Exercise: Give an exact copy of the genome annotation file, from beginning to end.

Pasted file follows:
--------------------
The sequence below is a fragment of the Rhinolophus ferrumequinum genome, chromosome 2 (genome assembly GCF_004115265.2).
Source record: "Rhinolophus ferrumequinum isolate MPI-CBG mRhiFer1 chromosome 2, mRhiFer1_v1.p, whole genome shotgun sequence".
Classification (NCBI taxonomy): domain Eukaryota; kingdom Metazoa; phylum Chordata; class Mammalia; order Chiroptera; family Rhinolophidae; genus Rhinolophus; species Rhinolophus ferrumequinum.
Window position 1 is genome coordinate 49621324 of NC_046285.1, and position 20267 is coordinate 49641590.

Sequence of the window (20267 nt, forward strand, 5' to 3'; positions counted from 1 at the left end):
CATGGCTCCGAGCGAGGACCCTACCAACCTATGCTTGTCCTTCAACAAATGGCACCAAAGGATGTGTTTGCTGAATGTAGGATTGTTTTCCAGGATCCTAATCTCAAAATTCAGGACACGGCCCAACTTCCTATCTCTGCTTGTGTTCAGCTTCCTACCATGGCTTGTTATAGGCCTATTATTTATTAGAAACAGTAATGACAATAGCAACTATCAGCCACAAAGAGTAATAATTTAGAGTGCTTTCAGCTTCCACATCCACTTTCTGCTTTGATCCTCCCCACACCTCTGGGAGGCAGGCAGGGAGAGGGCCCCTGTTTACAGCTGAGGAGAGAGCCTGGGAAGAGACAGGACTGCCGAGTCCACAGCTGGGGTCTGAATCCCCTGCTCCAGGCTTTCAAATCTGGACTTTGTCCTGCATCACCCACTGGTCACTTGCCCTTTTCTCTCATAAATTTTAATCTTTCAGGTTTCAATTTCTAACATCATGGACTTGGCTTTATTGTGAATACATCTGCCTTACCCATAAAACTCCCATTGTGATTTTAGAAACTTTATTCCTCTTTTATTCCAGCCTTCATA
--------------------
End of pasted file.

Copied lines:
The sequence below is a fragment of the Rhinolophus ferrumequinum genome, chromosome 2 (genome assembly GCF_004115265.2).
Source record: "Rhinolophus ferrumequinum isolate MPI-CBG mRhiFer1 chromosome 2, mRhiFer1_v1.p, whole genome shotgun sequence".
Classification (NCBI taxonomy): domain Eukaryota; kingdom Metazoa; phylum Chordata; class Mammalia; order Chiroptera; family Rhinolophidae; genus Rhinolophus; species Rhinolophus ferrumequinum.
Window position 1 is genome coordinate 49621324 of NC_046285.1, and position 20267 is coordinate 49641590.

Sequence of the window (20267 nt, forward strand, 5' to 3'; positions counted from 1 at the left end):
CATGGCTCCGAGCGAGGACCCTACCAACCTATGCTTGTCCTTCAACAAATGGCACCAAAGGATGTGTTTGCTGAATGTAGGATTGTTTTCCAGGATCCTAATCTCAAAATTCAGGACACGGCCCAACTTCCTATCTCTGCTTGTGTTCAGCTTCCTACCATGGCTTGTTATAGGCCTATTATTTATTAGAAACAGTAATGACAATAGCAACTATCAGCCACAAAGAGTAATAATTTAGAGTGCTTTCAGCTTCCACATCCACTTTCTGCTTTGATCCTCCCCACACCTCTGGGAGGCAGGCAGGGAGAGGGCCCCTGTTTACAGCTGAGGAGAGAGCCTGGGAAGAGACAGGACTGCCGAGTCCACAGCTGGGGTCTGAATCCCCTGCTCCAGGCTTTCAAATCTGGACTTTGTCCTGCATCACCCACTGGTCACTTGCCCTTTTCTCTCATAAATTTTAATCTTTCAGGTTTCAATTTCTAACATCATGGACTTGGCTTTATTGTGAATACATCTGCCTTACCCATAAAACTCCCATTGTGATTTTAGAAACTTTATTCCTCTTTTATTCCAGCCTTCATA